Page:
Religious Education

INTENT – to what do we aspire for our children?


In Religious Education (RE), pupils enter into a rich discourse about the religious and non-religious traditions that have shaped Great Britain and the world. RE enables pupils to take their place within a diverse multi-religious and multi-secular society. At its best, it is intellectually challenging and personally enriching. It affords pupils both the opportunity to see the religion and non-religion in the world, and the opportunity to make sense of their own place in that world.

Source: Ofsted 2021

Although there is no National Curriculum statutory guidance for Religious Education, we follow the Non-Statutory Guidance published by the DfE in 2010.


At St Werburgh’s, we work together towards excellence, underpinned by the following values:


● Our curriculum is broad, diverse and inclusive and celebrates religions from all around the world

● We develop respect and positive attitudes towards others and their beliefs, encouraging discussion whilst being respectful and tolerant

● We are collaborative by working together, sharing and using each others’ ideas and our own

● We teach children to use well-chosen language and demonstrate and model this in our own teaching in order to celebrate diversity positively.



● We ask ‘big questions’ that develop critical thinking, increasing children’s inspiration to learn and enhancing their understanding of other people and their beliefs

● We develop skills to evaluate and explore beliefs, encouraging children to explore ideas about faith and religion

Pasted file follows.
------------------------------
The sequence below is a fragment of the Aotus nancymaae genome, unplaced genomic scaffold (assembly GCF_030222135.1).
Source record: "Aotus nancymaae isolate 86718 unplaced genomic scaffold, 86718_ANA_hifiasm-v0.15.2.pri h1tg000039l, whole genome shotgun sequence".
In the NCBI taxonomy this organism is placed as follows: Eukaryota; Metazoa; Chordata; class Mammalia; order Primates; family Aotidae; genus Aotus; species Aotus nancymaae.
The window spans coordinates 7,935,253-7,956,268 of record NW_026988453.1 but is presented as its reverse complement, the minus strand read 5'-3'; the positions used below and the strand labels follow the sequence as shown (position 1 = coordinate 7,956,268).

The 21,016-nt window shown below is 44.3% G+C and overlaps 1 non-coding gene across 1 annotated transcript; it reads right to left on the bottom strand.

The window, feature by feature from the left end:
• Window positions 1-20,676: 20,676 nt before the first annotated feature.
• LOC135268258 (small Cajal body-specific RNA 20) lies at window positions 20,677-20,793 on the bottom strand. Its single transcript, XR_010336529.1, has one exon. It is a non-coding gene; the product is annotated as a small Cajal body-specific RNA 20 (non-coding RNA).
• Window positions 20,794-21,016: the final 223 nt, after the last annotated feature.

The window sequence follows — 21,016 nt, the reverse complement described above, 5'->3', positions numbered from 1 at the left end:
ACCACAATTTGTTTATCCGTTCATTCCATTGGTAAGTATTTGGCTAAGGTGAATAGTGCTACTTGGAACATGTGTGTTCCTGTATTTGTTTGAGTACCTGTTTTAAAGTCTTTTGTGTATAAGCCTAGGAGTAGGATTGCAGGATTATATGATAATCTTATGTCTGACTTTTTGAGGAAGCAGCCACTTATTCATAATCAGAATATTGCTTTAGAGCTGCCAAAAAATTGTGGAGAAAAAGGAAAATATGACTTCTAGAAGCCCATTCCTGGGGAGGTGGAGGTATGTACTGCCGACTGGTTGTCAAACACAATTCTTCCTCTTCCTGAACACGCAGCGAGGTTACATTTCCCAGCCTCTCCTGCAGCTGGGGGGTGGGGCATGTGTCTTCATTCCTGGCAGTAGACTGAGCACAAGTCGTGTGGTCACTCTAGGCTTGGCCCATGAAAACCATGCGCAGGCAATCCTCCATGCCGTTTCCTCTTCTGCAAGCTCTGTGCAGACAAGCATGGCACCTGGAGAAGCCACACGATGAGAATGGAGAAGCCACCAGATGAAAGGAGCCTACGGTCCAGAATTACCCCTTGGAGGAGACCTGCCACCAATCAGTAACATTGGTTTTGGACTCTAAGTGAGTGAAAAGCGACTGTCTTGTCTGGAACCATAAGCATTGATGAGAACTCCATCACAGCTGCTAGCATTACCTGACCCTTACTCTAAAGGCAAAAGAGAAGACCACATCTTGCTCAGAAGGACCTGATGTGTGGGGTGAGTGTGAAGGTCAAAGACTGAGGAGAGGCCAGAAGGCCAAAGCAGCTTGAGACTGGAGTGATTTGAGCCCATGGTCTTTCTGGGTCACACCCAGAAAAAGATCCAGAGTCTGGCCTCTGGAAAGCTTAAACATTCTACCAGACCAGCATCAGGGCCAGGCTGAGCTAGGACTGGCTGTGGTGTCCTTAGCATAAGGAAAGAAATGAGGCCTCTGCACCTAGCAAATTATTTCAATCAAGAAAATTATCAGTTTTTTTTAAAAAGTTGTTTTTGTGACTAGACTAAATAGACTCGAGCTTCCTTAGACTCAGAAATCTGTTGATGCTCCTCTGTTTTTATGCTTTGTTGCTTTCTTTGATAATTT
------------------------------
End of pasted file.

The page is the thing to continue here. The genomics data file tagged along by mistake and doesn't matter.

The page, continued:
● We engage in enrichment opportunities to see others’ beliefs and worship in practice



● We proactively celebrate heritage and personal differences.

● We persevere to understand concepts and use that knowledge to help us explore philosophical questions

● We approach RE learning with resilience and an open-mind

● We work hard to develop and be able to articulate a secure foundational subject knowledge about different beliefs
British Values

At St Werburgh’s Primary we promote “British values” through our culturally inclusive curriculum. We believe that it is hard to define what constitutes “Britishness” or national identity and prefer to celebrate the similarities and differences that make us unique. We embrace and support the multiple ways our community connects with British society.

Our RE curriculum serves the SMSC (spiritual, moral, social, cultural) and British Values agendas. RE is a key contributor to SMSC development and SMSC opportunities are built into each enquiry. Religious Education is key in engendering knowledge and understanding which can lead to tolerance and respect for others and their beliefs. Our RE curriculum contributes significantly to the British Values agenda, as it encourages evaluation and critical thinking, and equips children to consider belief positions they encounter. The School prides itself on the importance it places on being proud of one’s heritage and the value in feeling a sense of belonging.


Rights Respecting School

“UNICEF works with schools in the UK to create safe and inspiring places to learn, where children are respected, their talents are nurtured and they are able to thrive.” (UNICEF).

At St Werburgh’s, our work toward achieving the Rights Respecting Silver Schools Award embeds these values in our teaching and our learning. We use the UN Convention on the Rights of the Child (UNCRC) throughout our curriculum and School Vision.


The curriculum for RE aims to ensure that all pupils:

We teach Religious Education through Discovery, which is a whole school, planned programme of learning that helps develop critical thinking and enhance children’s spiritual development. It gives children the opportunity to learn about aspects of different religions in order to answer a big enquiry question, whilst giving children the opportunity to express their own opinions and learning.